You now have the data you need to perform the RFM analysis. Start with recency. Sort the list of visitors by date of most recent visit, with the most recent visit at the top descending to the least recent. Assign a score of 3 to the top 20 percent of visitors, a score of 2 to the middle 60 percent of visitors, and a score of 1 to the bottom 20 percent.
Now move to frequency. Sort the list of visitors by number of visits in the past 90 days, with the highest number of visits at the top descending to the lowest number at the bottom. As before, assign 3 points to the top 20 percent, 2 to the middle 60 percent, and 1 to the bottom 20 percent.
Finish with monetary. Sort the list by average ad revenue per visit, with the highest at the top. Once again, use the same scoring method: 3 points for the 20 percent; 2 points for the middle 60 percent; 1 point for the bottom 20 percent.
As with the retail model, sort the list so visitors receiving scores of 333 (remember to always represent the numbers in RFM order) appear together to form a single segment, visitors scoring 323 appear together, visitors scoring 322 appear together, and so on. When complete, you will have 27 total segments of visitors, one segment for each combination of the RFM variables (see table below). People in the 333 segment are your most valuable visitors. Those in the 111 segment are the least valuable.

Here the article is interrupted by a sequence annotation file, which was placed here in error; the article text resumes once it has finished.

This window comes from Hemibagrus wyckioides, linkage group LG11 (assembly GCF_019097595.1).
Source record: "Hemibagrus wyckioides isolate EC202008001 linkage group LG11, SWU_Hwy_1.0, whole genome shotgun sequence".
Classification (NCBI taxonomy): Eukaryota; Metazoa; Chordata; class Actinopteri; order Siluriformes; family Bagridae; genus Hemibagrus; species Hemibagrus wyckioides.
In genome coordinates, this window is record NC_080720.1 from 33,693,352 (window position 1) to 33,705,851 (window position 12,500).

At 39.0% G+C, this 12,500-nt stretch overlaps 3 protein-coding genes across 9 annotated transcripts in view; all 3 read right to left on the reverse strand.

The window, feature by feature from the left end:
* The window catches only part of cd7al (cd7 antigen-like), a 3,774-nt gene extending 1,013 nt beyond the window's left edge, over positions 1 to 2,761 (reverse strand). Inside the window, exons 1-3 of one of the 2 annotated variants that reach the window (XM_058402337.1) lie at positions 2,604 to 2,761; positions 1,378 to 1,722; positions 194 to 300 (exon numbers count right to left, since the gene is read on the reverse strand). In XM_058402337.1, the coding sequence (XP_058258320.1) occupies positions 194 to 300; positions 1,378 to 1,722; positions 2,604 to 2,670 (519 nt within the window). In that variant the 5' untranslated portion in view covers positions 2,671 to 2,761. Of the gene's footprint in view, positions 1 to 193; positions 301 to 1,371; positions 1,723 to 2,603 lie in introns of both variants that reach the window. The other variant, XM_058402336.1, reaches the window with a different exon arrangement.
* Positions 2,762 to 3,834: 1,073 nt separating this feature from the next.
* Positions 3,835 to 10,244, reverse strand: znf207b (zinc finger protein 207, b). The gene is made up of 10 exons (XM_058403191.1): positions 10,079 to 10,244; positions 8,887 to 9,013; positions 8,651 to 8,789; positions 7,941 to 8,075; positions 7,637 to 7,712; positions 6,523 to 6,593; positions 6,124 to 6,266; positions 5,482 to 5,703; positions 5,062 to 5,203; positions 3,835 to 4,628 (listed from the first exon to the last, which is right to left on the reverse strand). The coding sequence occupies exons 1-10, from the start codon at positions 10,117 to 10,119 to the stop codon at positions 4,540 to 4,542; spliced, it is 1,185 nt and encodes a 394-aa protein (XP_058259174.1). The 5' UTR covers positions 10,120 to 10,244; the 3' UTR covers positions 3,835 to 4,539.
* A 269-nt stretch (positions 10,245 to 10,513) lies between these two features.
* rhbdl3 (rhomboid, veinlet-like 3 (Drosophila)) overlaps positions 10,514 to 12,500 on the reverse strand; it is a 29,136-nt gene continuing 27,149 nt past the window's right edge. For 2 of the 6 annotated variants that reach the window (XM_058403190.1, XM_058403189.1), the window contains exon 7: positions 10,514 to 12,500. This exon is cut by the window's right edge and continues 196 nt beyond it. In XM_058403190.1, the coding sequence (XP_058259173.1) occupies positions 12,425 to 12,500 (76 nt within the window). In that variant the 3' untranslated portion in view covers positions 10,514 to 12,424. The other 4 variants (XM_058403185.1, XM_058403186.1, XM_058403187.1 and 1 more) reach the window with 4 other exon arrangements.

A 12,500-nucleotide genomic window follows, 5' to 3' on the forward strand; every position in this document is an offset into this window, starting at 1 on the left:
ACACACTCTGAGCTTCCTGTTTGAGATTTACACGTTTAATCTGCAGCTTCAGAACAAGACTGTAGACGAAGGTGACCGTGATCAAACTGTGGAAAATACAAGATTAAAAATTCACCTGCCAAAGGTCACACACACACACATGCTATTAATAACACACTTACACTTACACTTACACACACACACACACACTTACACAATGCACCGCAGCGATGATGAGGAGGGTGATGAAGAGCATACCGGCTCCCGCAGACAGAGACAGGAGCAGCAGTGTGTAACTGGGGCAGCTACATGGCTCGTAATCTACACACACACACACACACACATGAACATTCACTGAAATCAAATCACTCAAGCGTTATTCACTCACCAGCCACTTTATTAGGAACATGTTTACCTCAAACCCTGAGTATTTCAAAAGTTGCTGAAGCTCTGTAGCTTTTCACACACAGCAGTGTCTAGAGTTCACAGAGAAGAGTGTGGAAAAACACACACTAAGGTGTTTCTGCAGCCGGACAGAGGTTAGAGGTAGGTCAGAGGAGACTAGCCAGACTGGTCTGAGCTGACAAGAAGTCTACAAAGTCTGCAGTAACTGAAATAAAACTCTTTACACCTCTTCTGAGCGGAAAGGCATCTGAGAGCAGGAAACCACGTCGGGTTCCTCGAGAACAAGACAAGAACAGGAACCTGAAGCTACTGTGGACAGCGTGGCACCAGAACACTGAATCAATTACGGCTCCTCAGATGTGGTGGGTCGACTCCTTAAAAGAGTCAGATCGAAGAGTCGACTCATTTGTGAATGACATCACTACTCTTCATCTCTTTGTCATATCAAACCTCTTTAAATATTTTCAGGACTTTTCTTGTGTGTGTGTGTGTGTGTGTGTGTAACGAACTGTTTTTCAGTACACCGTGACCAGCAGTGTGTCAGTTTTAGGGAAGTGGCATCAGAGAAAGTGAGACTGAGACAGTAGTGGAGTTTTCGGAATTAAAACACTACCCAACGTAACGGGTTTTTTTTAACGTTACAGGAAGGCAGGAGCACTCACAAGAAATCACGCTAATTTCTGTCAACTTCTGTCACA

Analyze the cut-off points between the top 20 percent and the middle 60 percent and between the middle 60 percent and bottom 20 percent for each recency, frequency, and monetary. You will find it illuminating to understand how visitors fit into each of the 27 segments. For example, after performing the cut-off points analysis, you may determine that to receive a score of 333, a visitor must have visited the site in the last 15 days (recency), visited a minimum of 45 times in the past 90 days (frequency), and generated average advertising revenue per site visit of at least $2.00 (monetary). After analysis, you may also determine that to receive a score of 111, a visitor must not have visited the site in the last 50 days (recency), visited a maximum of 10 times in the last 90 days (frequency), and generated average advertising revenue per site visit of no greater than $0.05 (monetary). By translating the 333 and 111 scores into these terms, you can create successful marketing strategies targeted at each segment of site visitors. That's where we'll pick up. Until then, in the words of Detective John McClane, yippee kay-ay...
Mark Sakalosky is vice president of marketing strategy at MarketSmart Technologies, an
agency specializing in technology powered marketing solutions that build
long-term, personalized customer relationships. He also oversees development
of MarketSmart's newsletter, E-mail
Previously, Mark was V.P. of Email product development at eTour.com, a consumer web site acquired by AskJeeves. Mark has held a variety of marketing roles at USA Information & Services; Home Shopping Network and The Golf Channel. Although he earned an MBA in marketing strategy from The
College of William & Mary, he remains a devoted Spider from his undergrad days at the University of Richmond.
Reprinted from ClickZ.
Reprinted from ClickZ.